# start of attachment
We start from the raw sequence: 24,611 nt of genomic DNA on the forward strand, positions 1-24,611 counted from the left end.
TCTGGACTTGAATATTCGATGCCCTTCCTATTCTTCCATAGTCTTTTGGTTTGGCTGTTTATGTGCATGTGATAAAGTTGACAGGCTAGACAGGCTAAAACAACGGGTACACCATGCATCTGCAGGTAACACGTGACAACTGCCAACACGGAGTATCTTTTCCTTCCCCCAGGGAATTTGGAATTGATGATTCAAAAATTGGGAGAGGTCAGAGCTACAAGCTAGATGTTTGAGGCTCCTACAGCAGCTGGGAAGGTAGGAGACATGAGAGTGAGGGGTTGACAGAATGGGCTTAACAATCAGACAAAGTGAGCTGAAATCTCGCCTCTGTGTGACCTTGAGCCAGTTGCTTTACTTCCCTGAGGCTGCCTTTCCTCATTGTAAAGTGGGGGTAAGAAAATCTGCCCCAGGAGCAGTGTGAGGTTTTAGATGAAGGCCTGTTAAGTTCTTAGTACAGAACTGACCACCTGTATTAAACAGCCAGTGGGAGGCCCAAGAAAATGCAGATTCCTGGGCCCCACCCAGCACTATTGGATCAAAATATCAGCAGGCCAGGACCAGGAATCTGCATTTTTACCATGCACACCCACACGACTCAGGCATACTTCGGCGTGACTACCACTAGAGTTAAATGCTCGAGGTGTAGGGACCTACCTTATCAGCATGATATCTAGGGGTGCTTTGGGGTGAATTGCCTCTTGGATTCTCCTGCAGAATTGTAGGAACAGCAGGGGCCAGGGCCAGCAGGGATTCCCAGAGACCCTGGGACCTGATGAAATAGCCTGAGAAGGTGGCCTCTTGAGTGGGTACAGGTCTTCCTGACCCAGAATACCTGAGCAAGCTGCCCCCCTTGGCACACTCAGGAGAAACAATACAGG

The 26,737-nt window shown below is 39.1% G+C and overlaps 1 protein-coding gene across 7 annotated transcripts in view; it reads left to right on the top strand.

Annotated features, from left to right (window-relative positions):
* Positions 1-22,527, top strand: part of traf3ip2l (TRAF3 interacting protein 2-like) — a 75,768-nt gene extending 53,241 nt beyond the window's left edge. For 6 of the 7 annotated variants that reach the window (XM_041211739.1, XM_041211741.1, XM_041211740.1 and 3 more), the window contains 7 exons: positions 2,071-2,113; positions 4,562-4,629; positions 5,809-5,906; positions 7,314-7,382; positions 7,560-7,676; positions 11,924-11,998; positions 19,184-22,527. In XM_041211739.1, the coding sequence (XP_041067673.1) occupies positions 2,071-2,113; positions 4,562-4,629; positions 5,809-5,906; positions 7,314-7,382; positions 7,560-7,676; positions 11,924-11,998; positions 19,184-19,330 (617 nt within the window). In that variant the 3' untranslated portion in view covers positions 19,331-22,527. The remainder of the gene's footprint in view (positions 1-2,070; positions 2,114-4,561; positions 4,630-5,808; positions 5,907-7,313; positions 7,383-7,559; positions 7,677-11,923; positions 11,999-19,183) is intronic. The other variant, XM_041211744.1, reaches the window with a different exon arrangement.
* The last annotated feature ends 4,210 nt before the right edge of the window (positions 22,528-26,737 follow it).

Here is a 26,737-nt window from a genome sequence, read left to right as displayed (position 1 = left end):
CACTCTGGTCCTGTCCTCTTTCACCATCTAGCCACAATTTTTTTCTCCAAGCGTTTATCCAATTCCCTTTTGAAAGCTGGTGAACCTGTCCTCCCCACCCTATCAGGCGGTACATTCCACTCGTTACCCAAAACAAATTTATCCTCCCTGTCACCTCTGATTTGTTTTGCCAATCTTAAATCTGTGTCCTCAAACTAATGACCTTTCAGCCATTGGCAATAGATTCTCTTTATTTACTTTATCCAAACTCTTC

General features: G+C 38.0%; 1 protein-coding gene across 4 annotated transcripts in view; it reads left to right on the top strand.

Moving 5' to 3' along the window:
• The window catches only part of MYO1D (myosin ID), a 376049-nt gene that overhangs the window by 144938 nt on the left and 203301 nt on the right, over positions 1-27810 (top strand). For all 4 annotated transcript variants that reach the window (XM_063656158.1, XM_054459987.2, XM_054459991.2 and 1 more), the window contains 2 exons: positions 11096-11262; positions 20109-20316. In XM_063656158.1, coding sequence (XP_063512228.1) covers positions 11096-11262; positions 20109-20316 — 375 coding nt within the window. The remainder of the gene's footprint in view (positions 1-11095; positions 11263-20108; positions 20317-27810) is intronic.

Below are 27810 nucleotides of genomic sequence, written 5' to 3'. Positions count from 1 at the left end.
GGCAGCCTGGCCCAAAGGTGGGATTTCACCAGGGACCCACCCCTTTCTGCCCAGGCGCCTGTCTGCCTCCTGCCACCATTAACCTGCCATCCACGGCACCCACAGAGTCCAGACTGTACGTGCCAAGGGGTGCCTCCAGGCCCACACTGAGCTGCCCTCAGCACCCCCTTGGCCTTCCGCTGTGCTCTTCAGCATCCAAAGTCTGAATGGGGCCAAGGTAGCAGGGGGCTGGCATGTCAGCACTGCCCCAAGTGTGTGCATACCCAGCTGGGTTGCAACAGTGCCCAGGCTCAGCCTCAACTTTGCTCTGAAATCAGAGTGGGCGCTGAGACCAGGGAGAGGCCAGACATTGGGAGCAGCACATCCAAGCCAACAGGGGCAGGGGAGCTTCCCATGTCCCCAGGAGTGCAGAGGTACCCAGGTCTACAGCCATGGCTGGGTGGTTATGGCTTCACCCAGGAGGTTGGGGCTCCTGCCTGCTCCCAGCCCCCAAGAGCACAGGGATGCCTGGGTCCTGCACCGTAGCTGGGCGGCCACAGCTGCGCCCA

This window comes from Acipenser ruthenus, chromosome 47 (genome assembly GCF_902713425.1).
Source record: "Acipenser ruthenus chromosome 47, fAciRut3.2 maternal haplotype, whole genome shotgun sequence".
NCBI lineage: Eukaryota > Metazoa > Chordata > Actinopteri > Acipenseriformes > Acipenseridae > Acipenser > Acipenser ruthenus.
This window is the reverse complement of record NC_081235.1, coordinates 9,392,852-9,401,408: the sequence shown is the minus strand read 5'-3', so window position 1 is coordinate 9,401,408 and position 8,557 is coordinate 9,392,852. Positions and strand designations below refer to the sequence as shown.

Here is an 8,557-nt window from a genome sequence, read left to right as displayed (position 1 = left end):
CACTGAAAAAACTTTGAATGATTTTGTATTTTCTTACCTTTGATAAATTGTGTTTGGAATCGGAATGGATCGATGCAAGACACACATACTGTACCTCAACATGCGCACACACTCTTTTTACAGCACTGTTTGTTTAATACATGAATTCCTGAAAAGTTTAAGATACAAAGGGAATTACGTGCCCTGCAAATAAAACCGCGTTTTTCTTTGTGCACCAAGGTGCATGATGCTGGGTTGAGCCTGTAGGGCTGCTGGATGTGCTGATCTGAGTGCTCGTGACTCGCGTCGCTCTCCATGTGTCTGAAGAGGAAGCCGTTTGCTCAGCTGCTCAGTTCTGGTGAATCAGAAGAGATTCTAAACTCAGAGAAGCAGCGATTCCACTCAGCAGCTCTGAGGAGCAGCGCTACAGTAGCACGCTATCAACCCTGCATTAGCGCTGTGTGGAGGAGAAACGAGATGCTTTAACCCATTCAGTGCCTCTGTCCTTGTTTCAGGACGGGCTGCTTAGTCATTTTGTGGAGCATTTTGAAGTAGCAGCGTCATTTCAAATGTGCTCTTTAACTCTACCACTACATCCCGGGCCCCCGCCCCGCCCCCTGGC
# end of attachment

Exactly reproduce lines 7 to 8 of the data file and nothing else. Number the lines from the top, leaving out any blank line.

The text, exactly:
Here is a 26,737-nt window from a genome sequence, read left to right as displayed (position 1 = left end):
CACTCTGGTCCTGTCCTCTTTCACCATCTAGCCACAATTTTTTTCTCCAAGCGTTTATCCAATTCCCTTTTGAAAGCTGGTGAACCTGTCCTCCCCACCCTATCAGGCGGTACATTCCACTCGTTACCCAAAACAAATTTATCCTCCCTGTCACCTCTGATTTGTTTTGCCAATCTTAAATCTGTGTCCTCAAACTAATGACCTTTCAGCCATTGGCAATAGATTCTCTTTATTTACTTTATCCAAACTCTTC